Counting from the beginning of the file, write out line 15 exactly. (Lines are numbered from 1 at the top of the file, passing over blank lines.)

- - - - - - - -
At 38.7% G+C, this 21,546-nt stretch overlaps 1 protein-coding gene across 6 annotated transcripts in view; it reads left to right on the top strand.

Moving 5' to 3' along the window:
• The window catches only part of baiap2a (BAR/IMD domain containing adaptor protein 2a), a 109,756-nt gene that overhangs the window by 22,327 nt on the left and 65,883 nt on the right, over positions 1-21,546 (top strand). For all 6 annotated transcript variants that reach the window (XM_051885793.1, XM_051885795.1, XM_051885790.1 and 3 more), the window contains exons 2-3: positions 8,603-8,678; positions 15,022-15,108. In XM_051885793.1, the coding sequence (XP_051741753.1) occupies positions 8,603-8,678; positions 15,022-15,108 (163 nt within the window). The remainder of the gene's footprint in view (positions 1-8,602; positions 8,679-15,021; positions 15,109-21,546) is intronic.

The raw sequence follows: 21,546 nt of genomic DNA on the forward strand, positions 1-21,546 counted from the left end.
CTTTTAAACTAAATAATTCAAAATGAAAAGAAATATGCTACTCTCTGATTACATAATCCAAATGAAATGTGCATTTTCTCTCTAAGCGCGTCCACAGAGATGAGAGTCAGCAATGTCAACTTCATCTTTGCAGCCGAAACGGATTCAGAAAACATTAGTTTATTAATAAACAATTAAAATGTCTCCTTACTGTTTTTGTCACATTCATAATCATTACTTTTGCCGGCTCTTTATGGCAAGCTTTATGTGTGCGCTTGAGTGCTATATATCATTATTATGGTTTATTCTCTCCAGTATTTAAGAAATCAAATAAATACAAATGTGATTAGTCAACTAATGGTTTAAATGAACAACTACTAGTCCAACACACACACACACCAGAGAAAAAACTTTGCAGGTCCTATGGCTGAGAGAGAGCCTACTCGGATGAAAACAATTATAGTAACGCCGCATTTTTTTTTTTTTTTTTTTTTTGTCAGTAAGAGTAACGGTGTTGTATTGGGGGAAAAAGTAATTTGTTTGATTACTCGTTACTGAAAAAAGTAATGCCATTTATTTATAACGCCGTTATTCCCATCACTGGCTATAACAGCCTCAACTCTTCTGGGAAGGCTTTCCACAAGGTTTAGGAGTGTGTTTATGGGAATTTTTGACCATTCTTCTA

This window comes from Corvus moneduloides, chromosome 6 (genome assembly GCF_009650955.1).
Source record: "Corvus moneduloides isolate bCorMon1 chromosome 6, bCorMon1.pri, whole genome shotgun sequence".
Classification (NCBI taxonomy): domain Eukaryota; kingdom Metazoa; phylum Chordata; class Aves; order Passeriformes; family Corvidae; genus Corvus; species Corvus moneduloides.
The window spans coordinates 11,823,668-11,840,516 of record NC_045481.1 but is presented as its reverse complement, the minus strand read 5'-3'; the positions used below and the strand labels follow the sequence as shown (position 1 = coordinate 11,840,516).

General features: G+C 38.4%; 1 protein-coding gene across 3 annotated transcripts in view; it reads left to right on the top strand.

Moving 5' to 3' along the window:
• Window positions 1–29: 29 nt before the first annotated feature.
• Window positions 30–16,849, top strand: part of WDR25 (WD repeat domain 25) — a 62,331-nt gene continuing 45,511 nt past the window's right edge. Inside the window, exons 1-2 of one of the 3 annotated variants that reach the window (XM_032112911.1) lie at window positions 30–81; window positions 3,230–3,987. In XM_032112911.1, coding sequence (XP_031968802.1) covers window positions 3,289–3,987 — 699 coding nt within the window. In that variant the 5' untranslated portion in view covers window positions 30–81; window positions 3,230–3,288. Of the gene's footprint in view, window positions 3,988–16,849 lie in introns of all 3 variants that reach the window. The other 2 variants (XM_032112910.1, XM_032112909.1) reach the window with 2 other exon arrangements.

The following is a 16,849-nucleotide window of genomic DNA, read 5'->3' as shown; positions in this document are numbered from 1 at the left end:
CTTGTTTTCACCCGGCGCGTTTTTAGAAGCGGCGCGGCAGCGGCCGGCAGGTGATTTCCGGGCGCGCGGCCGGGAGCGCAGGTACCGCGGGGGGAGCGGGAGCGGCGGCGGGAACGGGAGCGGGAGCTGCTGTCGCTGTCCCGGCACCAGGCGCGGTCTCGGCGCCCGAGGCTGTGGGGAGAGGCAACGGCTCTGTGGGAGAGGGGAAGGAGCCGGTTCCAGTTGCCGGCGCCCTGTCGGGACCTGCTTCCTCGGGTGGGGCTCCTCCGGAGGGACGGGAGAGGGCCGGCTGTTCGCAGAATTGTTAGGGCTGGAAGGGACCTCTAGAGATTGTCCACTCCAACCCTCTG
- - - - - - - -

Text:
CTTGTTTTCACCCGGCGCGTTTTTAGAAGCGGCGCGGCAGCGGCCGGCAGGTGATTTCCGGGCGCGCGGCCGGGAGCGCAGGTACCGCGGGGGGAGCGGGAGCGGCGGCGGGAACGGGAGCGGGAGCTGCTGTCGCTGTCCCGGCACCAGGCGCGGTCTCGGCGCCCGAGGCTGTGGGGAGAGGCAACGGCTCTGTGGGAGAGGGGAAGGAGCCGGTTCCAGTTGCCGGCGCCCTGTCGGGACCTGCTTCCTCGGGTGGGGCTCCTCCGGAGGGACGGGAGAGGGCCGGCTGTTCGCAGAATTGTTAGGGCTGGAAGGGACCTCTAGAGATTGTCCACTCCAACCCTCTG